By Amy Bilton

TW: Slavery, Exploitation, Assault

Times have been hard. Due to a relationship breakdown, you have found yourself living alone and without work. Your debts are increasing, and it is becoming more difficult to pay your bills and get by each day. For the first time in your life, you have been forced to use the services of a local food bank.

On your way home, someone approaches you offering a job for what seems like acceptable pay. You are told that you’ll need to move to a different city, but all your travel, food and accommodation will be covered. They are kind and reassuring, and even take you for some food. During the meal, you ask about a work contract, but are told it is not necessary: this will be a great opportunity for you.

It feels like this could be the answer.

You are driven to your new place of work. The accommodation is small—far too small for the number of workers living there. Conditions are unhygienic. On arrival, you are forced to relinquish your phone and identity documents and are forbidden to leave the accommodation, or you will put your family in danger. The work is extremely demanding—you regularly work more than 15 hours a day, seven days a week, and are given few, if any, breaks. You are not provided with appropriate clothing or protective equipment for the type of work or weather conditions. You are moved around regularly, often to unknown locations. You are not paid any direct wages. You asked once about your salary but were informed that it pays your debt for food and accommodation.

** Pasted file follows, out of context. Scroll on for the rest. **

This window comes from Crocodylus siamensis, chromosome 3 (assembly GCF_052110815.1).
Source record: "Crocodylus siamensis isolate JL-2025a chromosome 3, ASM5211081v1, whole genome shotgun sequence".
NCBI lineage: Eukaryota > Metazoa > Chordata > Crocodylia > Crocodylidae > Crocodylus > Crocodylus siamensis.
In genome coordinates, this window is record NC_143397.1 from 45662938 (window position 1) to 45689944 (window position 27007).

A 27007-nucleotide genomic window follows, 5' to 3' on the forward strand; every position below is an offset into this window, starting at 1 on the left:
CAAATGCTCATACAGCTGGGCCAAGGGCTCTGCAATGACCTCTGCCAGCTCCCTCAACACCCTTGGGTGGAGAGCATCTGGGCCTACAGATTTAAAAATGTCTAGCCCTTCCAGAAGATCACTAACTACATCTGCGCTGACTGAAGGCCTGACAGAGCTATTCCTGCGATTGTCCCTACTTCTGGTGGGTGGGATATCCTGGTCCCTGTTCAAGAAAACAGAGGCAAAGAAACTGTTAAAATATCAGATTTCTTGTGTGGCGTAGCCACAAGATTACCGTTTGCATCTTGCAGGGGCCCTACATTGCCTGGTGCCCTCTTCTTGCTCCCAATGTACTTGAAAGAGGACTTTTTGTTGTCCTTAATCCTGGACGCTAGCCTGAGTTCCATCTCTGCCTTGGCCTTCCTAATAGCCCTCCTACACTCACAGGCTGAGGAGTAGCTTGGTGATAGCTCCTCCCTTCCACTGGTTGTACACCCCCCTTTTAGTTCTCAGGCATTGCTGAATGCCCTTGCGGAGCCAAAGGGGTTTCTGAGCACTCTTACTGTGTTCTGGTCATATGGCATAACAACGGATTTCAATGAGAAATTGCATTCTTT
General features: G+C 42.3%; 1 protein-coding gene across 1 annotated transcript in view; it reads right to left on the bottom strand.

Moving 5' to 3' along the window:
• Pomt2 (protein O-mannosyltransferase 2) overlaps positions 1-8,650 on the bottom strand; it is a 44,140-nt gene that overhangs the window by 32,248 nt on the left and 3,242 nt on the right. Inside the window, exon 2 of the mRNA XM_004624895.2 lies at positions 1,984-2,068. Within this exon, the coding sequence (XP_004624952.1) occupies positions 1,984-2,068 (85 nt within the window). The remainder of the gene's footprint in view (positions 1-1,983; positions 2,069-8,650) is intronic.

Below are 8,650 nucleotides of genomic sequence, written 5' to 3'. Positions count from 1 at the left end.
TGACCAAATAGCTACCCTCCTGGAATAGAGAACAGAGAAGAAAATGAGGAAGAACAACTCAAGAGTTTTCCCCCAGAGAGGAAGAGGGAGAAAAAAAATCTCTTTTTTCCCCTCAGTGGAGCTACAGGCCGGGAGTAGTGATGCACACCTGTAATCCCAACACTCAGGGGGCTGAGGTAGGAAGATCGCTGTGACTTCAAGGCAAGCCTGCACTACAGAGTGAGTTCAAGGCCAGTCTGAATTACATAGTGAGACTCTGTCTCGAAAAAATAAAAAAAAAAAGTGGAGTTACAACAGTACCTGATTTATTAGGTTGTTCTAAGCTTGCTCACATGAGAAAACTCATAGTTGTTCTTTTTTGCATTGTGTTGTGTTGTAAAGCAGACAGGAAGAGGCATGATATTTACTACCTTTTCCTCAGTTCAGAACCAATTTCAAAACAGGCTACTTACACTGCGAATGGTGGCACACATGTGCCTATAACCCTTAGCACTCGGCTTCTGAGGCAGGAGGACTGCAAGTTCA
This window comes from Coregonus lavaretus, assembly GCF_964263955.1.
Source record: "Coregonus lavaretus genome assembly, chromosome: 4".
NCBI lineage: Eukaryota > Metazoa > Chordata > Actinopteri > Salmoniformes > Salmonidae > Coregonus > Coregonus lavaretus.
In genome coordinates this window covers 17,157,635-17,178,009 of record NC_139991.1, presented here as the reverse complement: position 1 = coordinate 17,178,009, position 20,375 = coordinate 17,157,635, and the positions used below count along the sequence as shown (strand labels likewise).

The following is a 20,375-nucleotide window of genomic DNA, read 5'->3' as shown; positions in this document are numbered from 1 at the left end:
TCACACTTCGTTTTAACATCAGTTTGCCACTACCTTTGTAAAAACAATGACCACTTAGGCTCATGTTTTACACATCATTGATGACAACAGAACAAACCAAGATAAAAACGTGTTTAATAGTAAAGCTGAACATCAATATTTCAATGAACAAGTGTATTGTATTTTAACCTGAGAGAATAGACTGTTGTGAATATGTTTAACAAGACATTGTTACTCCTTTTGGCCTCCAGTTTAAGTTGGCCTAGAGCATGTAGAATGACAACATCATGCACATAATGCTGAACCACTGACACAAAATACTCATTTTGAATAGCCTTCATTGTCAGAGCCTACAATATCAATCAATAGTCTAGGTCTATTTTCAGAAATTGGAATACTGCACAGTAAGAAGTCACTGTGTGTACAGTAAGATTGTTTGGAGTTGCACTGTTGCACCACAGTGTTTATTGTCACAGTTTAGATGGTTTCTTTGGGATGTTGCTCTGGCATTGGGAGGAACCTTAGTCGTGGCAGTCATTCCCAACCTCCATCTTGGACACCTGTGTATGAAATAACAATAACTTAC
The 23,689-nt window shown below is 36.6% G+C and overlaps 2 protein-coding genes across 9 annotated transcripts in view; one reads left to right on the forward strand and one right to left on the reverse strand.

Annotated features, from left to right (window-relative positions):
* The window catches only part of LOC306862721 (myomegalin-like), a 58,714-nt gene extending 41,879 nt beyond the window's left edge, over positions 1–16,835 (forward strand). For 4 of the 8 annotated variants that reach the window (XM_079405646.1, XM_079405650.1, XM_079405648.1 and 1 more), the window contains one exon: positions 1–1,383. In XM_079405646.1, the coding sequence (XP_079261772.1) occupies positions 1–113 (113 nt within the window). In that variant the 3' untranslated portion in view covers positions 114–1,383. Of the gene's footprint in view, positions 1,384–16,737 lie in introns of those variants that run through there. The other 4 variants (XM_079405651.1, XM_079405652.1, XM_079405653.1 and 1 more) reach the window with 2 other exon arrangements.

You consider running away, but you’ve heard stories of someone who tried to escape and was dragged back, beaten, and their family threatened. Sometimes your employer is abusive to you. You feel broken, ashamed, and can’t see a way out.

You never imagined this could happen to someone like you.

The above scenario highlights some of the real conditions faced by many UK victims of forced labour, a form of modern slavery. This inhumane industry is taking place much closer than you think: in residential streets, city centres, factories, farms, construction sites, and other locations, around the country. Between 2020 and 2021, Humberside Police made 76 arrests relating to modern slavery and human trafficking, and helped to protect 120 victims, following the launch of Operation Wilberforce1—a specialist team assembled to tackle these issues within our region.

Philippa King, a Director of It’s a Penalty2, a charity that campaigns against human trafficking, abuse and exploitation, says, “Modern slavery is a worldwide issue and is a huge problem in the UK. A common misconception is that it only happens overseas, but the likelihood is, it’s happening in your own town or city.”

Modern slavery takes many forms, including human trafficking, forced labour, sexual exploitation, criminal exploitation, domestic servitude, and organ harvesting (rare in the UK). What links all of these injustices is the use of force, deception, or other means to exert control over someone for the purpose of exploitation3.

When you hear of someone becoming a victim of modern slavery, an image may be conjured in your mind of a particular type of individual—perhaps experiencing financial difficulties, socially isolated, and/or vulnerable due to their physical or mental health. While it is true that these things can increase a person’s risk of exploitation, statistics show that there is no “typical” victim4 of modern slavery. Given a turn in fortune, people of any age, gender or nationality can become targets of those seeking to exploit them. And despite the horrific conditions that many victims find themselves in, very few come forward voluntarily—whether out of fear, shame, not knowing who to contact, or because they don’t feel like they have other options.